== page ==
Feature: Voi and Klaxon Introduce Shared Micromobility for Wheelchair Users

Partnership Expands Mobility Options

Over the past few years, shared electric
scooter fleets have taken off as a way to get around a city without owning a
car. Although COVID-19 has had an impact on travel in general, scooters are now
an ideal means of personal travel—safer than public transportation.

But what if you use a wheelchair?

The Klaxon Klick
A simple hook-up for a wheelchair user

Now there’s a good answer to that
question. Voi,
a Swedish scooter company founded in 2018, is the leading European
micromobility operator. The company received feedback from community partners
and disability advocates in the more than 50 cities in 11 countries they operate
in and decided to act.

Voi has announced a partnership
with Klaxon
to bring Klaxon’s Klick electric handbike for wheelchairs
into Voi’s mobility fleets. Klaxon, an Austrian company founded in 2015,
specializes in devices that attach to manual wheelchairs. The secret is a
patented linking system that comes with the Klick. Once the user sets it up below
the seat of their wheelchair, they can quickly and easily attach the Klick
with, yes, just a click.

Helping Wheelchair Users To Go With the Flow

One thing you may not have considered
is that wheelchairs use protected bike lanes but are often moving more slowly than
the bicycles and e-bikes, creating traffic issues. Now, wheelchair users can
“go with the flow” and also be able to easily travel as far as they need to go without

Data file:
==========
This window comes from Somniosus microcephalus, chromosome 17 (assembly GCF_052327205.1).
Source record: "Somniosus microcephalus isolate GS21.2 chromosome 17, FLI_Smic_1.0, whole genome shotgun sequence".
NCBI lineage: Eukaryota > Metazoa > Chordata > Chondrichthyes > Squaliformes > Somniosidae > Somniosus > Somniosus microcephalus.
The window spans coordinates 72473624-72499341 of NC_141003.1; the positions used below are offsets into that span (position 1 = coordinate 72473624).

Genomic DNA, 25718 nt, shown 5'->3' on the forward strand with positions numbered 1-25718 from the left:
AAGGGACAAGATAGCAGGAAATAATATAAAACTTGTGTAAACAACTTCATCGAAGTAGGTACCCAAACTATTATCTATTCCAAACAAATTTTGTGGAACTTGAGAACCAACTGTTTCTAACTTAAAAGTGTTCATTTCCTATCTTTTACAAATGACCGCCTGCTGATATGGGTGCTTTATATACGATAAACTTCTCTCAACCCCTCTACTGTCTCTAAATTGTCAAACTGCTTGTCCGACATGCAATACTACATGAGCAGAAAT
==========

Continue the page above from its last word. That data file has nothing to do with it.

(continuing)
getting tired.  

Klaxon Klick
Keeping up with the flow

Voi plans to work with city
transportation officials and accessibility organizations to make sure the
rental process is streamlined and that the services are widely available. The
company is running a pilot with the Klaxon Klick in New York City, where wheelchair
users will be able to rent a Klick on-demand just like a scooter, through the
Voi phone app. The Klick will also be available as a monthly rental, and in
this case the wheelchair user will have their own Klick to themselves.

The Klaxon Klick looks like the
front part of an e-bike, with handlebars, a wheel, a battery and enough of a
frame to connect the linking mechanism on any kind of manual wheelchair,
including folding ones. On Klaxon’s website you
can see a selection of models with a choice of size, range and power—from Mini
to Monster. The wheels, tire type and batteries vary. The variety of choices
lets you balance portability with power, and gauge how easy it is to put it into
your trunk. Prices will vary, as well, of course.

Be sure to watch the videos on the
website, too. The shots of the happy couple out for a drink at the sidewalk
café and the gleeful rider on the beach are moving.

Klicking into Gear

The Standard ES Klick weighs under
18 pounds, not including its battery, and has a range of about 16 miles. The
Monster weighs 33 pounds (including the biggest, fattest tire) and has a range
of about 25 miles. These are at the lowest speed and on a level surface. The
Mini, with it’s little eight-inch tire, weighs 17 pounds, has the same 16-mile
range as the Standard, and is the easiest to travel with.

If you’re not using a wheelchair,
but need to sit down to ride, Voi is prototyping an electric trike as part of
the New York fleet.

If the New York trial goes well,
you may be seeing Voi and the Klick in your city soon.

Story by Steve

The post Feature: Voi and Klaxon Introduce Shared Micromobility for Wheelchair Users first appeared on Clean Fleet Report.

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